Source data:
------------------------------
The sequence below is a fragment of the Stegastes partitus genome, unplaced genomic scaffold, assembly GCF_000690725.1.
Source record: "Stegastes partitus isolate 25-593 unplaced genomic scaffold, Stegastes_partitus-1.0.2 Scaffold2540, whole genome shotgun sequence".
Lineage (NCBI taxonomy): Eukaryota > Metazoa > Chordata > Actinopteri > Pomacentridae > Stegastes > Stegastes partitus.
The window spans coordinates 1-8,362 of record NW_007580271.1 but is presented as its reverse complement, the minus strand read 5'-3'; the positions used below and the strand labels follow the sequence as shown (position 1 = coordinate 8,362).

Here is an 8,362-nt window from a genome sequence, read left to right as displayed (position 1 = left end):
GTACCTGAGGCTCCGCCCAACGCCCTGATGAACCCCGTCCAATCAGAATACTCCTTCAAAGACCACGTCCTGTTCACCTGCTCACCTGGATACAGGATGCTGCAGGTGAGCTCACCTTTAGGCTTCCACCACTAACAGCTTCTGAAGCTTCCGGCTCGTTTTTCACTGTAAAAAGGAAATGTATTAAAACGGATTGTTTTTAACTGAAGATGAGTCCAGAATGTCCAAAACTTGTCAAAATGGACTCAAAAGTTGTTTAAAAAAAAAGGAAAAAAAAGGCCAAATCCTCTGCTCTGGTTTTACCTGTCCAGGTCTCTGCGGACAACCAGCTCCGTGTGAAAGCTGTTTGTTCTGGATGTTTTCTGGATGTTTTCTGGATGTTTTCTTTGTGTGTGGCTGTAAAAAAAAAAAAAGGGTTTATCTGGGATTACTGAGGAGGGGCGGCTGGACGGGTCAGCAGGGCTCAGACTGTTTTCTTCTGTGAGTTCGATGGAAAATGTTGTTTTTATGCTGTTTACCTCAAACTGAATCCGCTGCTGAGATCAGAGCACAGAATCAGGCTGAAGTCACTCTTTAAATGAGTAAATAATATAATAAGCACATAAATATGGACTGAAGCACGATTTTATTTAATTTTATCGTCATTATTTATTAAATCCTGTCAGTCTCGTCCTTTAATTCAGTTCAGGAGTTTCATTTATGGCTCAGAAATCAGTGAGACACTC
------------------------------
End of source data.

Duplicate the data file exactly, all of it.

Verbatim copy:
The sequence below is a fragment of the Stegastes partitus genome, unplaced genomic scaffold, assembly GCF_000690725.1.
Source record: "Stegastes partitus isolate 25-593 unplaced genomic scaffold, Stegastes_partitus-1.0.2 Scaffold2540, whole genome shotgun sequence".
Lineage (NCBI taxonomy): Eukaryota > Metazoa > Chordata > Actinopteri > Pomacentridae > Stegastes > Stegastes partitus.
The window spans coordinates 1-8,362 of record NW_007580271.1 but is presented as its reverse complement, the minus strand read 5'-3'; the positions used below and the strand labels follow the sequence as shown (position 1 = coordinate 8,362).

Here is an 8,362-nt window from a genome sequence, read left to right as displayed (position 1 = left end):
GTACCTGAGGCTCCGCCCAACGCCCTGATGAACCCCGTCCAATCAGAATACTCCTTCAAAGACCACGTCCTGTTCACCTGCTCACCTGGATACAGGATGCTGCAGGTGAGCTCACCTTTAGGCTTCCACCACTAACAGCTTCTGAAGCTTCCGGCTCGTTTTTCACTGTAAAAAGGAAATGTATTAAAACGGATTGTTTTTAACTGAAGATGAGTCCAGAATGTCCAAAACTTGTCAAAATGGACTCAAAAGTTGTTTAAAAAAAAAGGAAAAAAAAGGCCAAATCCTCTGCTCTGGTTTTACCTGTCCAGGTCTCTGCGGACAACCAGCTCCGTGTGAAAGCTGTTTGTTCTGGATGTTTTCTGGATGTTTTCTGGATGTTTTCTTTGTGTGTGGCTGTAAAAAAAAAAAAAGGGTTTATCTGGGATTACTGAGGAGGGGCGGCTGGACGGGTCAGCAGGGCTCAGACTGTTTTCTTCTGTGAGTTCGATGGAAAATGTTGTTTTTATGCTGTTTACCTCAAACTGAATCCGCTGCTGAGATCAGAGCACAGAATCAGGCTGAAGTCACTCTTTAAATGAGTAAATAATATAATAAGCACATAAATATGGACTGAAGCACGATTTTATTTAATTTTATCGTCATTATTTATTAAATCCTGTCAGTCTCGTCCTTTAATTCAGTTCAGGAGTTTCATTTATGGCTCAGAAATCAGTGAGACACTC